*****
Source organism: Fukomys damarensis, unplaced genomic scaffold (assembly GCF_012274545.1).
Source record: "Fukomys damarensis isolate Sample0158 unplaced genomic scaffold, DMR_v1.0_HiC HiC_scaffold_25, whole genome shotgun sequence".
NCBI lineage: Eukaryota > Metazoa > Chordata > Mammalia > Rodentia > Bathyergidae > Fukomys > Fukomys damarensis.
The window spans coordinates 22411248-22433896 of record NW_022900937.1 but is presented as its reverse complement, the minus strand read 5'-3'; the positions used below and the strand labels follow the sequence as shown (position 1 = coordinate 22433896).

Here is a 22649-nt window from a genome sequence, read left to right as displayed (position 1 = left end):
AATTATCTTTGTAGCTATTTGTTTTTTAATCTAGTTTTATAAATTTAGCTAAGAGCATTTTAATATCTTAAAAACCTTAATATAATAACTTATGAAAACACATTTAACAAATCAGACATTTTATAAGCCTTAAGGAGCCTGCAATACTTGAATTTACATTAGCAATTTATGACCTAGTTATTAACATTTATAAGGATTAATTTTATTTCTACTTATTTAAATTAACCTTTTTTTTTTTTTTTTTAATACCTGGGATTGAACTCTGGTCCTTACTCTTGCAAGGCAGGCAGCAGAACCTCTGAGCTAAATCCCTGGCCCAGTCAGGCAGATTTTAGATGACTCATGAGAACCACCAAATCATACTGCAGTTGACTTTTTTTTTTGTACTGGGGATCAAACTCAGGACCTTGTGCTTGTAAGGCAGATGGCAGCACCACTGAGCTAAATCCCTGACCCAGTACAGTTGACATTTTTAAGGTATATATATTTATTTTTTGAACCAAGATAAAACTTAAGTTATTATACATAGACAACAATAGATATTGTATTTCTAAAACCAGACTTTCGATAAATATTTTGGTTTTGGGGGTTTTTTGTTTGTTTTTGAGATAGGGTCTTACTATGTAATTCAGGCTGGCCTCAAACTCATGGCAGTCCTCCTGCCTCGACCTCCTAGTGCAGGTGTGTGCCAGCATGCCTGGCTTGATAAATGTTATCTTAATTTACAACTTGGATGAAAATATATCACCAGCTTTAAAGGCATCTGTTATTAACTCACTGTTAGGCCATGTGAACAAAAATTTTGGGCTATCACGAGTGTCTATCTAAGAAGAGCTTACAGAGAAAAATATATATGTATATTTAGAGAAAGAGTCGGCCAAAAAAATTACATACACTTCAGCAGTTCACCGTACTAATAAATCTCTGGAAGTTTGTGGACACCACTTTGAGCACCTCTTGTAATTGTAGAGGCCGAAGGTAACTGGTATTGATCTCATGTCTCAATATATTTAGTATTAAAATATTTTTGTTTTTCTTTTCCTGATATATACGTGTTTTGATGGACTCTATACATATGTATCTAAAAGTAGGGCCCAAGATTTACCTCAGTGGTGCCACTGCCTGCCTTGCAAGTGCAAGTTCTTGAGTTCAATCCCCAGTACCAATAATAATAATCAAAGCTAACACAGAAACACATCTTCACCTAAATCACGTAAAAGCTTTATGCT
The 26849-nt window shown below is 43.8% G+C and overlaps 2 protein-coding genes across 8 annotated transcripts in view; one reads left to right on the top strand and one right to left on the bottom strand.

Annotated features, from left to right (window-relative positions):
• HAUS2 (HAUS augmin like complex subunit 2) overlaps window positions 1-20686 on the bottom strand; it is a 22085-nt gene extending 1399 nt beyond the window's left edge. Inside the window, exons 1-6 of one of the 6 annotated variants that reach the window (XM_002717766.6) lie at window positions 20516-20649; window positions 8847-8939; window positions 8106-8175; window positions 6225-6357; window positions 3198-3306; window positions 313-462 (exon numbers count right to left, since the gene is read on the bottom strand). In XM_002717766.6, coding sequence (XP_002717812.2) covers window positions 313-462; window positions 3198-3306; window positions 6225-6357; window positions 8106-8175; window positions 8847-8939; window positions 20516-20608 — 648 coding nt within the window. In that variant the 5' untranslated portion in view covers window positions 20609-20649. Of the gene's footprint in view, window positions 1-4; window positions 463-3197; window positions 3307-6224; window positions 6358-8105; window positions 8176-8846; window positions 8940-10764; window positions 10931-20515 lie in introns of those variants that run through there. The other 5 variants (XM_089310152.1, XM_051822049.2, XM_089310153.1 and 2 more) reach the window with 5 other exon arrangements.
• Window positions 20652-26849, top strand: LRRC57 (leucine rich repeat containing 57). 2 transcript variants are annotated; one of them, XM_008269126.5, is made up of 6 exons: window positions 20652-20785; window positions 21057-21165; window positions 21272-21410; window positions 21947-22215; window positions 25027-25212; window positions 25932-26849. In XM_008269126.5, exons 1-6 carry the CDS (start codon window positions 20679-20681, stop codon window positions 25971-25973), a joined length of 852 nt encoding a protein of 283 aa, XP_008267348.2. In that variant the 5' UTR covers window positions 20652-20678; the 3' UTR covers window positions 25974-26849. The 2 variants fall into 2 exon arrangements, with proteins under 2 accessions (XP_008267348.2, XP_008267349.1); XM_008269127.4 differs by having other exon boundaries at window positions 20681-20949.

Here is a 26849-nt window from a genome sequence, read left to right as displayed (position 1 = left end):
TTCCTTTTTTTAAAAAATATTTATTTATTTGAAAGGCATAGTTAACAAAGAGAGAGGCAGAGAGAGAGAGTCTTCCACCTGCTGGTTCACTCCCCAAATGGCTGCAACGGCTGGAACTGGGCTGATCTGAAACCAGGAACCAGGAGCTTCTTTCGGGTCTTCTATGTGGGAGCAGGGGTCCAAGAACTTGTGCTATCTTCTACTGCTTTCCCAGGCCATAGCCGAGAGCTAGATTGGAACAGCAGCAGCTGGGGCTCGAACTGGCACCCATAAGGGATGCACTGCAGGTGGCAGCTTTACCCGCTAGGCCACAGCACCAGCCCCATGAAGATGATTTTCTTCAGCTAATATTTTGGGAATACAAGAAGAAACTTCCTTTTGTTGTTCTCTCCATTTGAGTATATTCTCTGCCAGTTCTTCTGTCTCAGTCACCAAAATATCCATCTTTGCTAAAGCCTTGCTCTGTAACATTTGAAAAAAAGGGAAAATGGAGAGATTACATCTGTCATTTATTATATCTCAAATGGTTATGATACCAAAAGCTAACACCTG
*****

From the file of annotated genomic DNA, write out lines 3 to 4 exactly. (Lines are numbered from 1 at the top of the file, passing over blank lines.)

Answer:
NCBI lineage: Eukaryota > Metazoa > Chordata > Mammalia > Rodentia > Bathyergidae > Fukomys > Fukomys damarensis.
The window spans coordinates 22411248-22433896 of record NW_022900937.1 but is presented as its reverse complement, the minus strand read 5'-3'; the positions used below and the strand labels follow the sequence as shown (position 1 = coordinate 22433896).